Once Porsche solves the issues with its 3.0-liter diesels, it can lift its stop sale and sell those cars. But it won't sell them as new cars -- it will sell them as used cars, Automotive News reports, citing an interview with the CEO of Porsche North America. Selling a car as used instead of new can provide significant discounts to the buyer, although Porsche isn't giving out explicit prices.
Right now, Porsche and the feds are working to craft a solution for its 3.0-liter diesels. The cars contain unreported software that affect its emissions. It's believed that a software fix is all that's required to bring its newest cars into compliance. If that's the case, a single hour of dealership work is all that stands between these Cayennes and buyers.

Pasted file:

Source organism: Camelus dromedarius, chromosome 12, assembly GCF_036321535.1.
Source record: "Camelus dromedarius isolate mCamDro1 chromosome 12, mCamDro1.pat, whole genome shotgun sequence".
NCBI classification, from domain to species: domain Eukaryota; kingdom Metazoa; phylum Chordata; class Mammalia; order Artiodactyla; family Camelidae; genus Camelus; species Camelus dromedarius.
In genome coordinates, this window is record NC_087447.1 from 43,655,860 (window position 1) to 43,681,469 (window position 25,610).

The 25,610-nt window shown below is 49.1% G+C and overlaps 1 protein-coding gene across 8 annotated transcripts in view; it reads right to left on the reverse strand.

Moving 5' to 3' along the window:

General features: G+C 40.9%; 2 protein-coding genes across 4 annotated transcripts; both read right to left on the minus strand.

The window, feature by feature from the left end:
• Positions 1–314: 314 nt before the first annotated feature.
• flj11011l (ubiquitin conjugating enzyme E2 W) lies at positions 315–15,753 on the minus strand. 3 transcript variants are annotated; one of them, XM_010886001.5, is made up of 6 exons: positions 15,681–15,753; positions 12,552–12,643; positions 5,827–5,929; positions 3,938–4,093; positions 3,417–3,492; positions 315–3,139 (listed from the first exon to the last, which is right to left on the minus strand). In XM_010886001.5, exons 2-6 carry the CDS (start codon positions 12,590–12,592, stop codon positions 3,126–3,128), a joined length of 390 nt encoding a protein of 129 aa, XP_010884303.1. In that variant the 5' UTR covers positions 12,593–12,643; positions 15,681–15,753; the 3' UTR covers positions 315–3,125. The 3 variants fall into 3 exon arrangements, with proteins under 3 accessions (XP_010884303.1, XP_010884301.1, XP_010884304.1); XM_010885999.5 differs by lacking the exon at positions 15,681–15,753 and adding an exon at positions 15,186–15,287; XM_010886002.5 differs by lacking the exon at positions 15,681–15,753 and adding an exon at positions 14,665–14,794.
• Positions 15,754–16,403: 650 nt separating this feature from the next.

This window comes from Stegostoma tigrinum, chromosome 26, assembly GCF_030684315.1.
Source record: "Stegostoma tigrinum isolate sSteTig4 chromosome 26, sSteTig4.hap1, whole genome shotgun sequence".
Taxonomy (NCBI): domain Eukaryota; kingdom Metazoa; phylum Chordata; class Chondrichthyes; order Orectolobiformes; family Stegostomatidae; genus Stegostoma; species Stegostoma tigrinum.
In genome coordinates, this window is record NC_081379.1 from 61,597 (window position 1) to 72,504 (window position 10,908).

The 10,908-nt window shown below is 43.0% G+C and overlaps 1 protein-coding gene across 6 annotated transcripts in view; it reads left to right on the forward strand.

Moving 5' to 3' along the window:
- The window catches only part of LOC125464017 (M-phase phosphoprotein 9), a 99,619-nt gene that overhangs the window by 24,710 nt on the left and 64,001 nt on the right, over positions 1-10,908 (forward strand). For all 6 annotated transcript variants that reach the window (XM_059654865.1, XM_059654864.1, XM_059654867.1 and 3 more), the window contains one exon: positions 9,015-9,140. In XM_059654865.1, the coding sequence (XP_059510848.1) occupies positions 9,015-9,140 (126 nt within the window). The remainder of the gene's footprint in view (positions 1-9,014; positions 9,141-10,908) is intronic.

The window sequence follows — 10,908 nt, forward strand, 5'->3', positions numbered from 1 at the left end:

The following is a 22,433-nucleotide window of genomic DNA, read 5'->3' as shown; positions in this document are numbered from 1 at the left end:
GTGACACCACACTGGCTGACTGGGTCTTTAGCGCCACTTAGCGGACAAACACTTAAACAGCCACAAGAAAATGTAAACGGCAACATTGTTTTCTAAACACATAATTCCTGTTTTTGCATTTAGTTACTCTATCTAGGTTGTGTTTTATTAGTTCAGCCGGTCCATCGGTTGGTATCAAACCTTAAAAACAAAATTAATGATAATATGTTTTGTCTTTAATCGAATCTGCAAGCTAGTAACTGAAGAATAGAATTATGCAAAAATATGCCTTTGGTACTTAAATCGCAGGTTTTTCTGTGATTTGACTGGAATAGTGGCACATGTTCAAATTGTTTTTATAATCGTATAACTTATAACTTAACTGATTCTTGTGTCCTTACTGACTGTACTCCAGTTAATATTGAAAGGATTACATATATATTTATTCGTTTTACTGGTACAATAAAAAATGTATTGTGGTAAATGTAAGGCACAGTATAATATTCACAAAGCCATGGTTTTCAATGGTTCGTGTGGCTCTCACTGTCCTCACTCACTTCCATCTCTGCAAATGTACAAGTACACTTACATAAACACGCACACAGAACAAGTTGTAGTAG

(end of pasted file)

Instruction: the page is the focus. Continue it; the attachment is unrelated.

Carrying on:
The diesel Porsche Cayenne starts around $62,000. Its diesel engine is rated at approximately 20 mpg city and 29 mpg highway, according to EPA estimates. With 406 pound-feet of torque on tap, it's packing plenty of forward thrust, despite having one of the slowest acceleration times of any Cayenne.